This illustration is one of the latest editorial pieces completed for the American Academy of Family Physicians featuring The Male Wellness Exam.
Depicted are a montage of images illustrating common considerations during history and physical examination during male wellness exams, including weight and obesity screening, colonoscopy screening for colorectal cancer and immunization schedules.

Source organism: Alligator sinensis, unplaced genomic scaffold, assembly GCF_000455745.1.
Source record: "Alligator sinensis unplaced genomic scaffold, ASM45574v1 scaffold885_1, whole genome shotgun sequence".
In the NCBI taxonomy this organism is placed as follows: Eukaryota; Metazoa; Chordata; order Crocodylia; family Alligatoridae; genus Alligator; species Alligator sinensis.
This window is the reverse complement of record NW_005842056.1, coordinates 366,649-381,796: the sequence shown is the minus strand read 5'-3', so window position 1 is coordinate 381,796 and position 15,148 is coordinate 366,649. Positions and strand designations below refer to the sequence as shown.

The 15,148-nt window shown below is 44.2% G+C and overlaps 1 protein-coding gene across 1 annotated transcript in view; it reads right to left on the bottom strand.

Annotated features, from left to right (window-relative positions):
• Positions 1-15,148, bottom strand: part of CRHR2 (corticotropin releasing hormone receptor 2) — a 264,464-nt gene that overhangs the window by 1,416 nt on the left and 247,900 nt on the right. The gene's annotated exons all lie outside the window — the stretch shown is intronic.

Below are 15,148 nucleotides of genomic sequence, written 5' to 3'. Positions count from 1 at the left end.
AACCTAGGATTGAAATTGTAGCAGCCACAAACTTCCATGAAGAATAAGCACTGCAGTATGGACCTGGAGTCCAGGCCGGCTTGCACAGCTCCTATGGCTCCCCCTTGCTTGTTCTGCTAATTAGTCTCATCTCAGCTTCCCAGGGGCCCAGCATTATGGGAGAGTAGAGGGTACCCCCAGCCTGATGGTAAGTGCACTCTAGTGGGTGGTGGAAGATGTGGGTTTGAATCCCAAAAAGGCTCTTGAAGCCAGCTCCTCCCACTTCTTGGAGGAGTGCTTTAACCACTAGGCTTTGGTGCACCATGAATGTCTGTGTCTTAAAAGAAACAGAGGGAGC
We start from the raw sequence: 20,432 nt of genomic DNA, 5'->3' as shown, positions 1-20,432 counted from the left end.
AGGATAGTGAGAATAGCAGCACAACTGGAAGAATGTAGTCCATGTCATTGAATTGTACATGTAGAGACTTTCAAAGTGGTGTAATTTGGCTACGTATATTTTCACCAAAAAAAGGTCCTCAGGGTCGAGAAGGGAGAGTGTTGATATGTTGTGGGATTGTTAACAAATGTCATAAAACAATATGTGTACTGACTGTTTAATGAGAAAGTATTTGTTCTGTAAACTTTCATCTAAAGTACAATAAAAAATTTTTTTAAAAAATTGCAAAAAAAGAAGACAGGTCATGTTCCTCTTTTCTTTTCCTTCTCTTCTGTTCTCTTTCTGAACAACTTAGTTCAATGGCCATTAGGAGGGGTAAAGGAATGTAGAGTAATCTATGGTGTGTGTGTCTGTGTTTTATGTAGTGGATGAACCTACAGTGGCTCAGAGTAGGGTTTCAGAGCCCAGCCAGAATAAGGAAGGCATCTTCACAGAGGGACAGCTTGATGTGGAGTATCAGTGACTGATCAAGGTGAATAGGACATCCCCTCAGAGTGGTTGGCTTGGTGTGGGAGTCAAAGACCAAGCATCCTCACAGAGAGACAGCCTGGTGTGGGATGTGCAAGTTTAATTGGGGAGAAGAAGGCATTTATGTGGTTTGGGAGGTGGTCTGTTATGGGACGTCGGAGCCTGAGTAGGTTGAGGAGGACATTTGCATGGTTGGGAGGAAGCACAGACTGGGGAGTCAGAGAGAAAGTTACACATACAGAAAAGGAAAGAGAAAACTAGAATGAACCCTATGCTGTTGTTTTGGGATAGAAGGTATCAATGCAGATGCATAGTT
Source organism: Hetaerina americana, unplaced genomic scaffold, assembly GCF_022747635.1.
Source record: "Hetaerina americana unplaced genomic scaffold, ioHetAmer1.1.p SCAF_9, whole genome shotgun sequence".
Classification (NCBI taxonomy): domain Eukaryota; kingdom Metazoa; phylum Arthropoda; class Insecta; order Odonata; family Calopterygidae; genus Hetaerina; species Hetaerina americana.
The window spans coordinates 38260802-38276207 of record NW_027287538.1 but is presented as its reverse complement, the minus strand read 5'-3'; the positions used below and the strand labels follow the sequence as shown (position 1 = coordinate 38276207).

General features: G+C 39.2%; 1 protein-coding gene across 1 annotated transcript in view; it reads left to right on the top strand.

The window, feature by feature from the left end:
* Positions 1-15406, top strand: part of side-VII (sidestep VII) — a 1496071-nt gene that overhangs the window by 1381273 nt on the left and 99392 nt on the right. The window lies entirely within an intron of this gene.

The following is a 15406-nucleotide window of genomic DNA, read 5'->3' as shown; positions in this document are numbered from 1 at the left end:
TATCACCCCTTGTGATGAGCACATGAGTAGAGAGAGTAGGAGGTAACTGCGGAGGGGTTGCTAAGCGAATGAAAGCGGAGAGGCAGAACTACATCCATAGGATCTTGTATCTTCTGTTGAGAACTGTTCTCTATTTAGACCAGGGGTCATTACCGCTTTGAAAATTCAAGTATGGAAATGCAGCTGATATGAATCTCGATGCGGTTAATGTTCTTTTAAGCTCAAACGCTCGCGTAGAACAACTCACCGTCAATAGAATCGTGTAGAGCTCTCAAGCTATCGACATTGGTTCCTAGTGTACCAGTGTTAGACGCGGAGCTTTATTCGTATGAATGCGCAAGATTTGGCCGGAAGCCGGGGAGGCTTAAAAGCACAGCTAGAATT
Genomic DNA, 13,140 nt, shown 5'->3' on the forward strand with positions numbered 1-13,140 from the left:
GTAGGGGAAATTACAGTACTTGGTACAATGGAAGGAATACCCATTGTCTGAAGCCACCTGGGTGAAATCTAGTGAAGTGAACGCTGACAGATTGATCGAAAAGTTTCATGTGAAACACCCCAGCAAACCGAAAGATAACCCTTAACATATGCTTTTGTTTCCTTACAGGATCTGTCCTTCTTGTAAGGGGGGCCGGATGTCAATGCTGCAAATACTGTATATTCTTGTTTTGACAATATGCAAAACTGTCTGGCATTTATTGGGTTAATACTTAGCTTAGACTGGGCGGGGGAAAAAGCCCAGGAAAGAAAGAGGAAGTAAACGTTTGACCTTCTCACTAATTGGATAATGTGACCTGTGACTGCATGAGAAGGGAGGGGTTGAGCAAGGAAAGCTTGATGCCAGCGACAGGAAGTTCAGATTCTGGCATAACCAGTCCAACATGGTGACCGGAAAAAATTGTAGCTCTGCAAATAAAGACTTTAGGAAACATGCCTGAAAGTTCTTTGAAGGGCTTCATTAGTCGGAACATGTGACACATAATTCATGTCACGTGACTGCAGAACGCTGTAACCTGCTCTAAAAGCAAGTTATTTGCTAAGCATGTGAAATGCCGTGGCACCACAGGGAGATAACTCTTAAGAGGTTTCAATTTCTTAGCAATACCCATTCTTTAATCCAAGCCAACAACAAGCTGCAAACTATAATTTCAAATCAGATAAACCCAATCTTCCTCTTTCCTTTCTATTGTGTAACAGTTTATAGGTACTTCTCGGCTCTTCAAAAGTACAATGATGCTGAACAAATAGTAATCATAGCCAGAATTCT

According to the featured article, “The adult well male examination should incorporate evidence-based guidance toward the promotion of optimal health and well-being, including screening tests shown to improve health outcomes. Nearly one-third of men report not having a primary care physician, and 12% rate their overall health as poor. Medical history should include tobacco, alcohol and illicit substance use; risks for sexually transmitted infections ; diet and exercise habits; and symptoms of depression. Physical examination should include blood pressure screening and height and weight measurements. Men with sustained blood pressures greater than 135>80 should be screened for diabetes. Lipid screening is warranted in all men 35 years and older and in men ages 20 to 35 with cardiovascular risk factors. Ultrasound screening for abdominal aortic aneurysm should occur once between ages 65 and 75 in men who have ever smoked. There is insufficient evidence to recommend screening men for osteoporosis or skin cancer. The U.S. Preventive Services Task Force has provisionally recommended against PSA-based screening for prostate cancer because the harms of testing outweigh potential benefits; other organizations advise shared decision making about PSA testing in men age 50 years and older. Screening for colorectal cancer should begin at age 50 for average-risk men and continue until at least age 75 via annual high-sensitivity fecal occult blood testing (FOBT), flexible sigmoidoscopy every 5 years combined with FOBT, or colonoscopy every 10 years. The USPSTF recommends against screening for testicular cancer and chronic obstructive pulmonary disease. Immunizations should be recommended according to guidelines from the Advisory Committee on Immunization Practices.”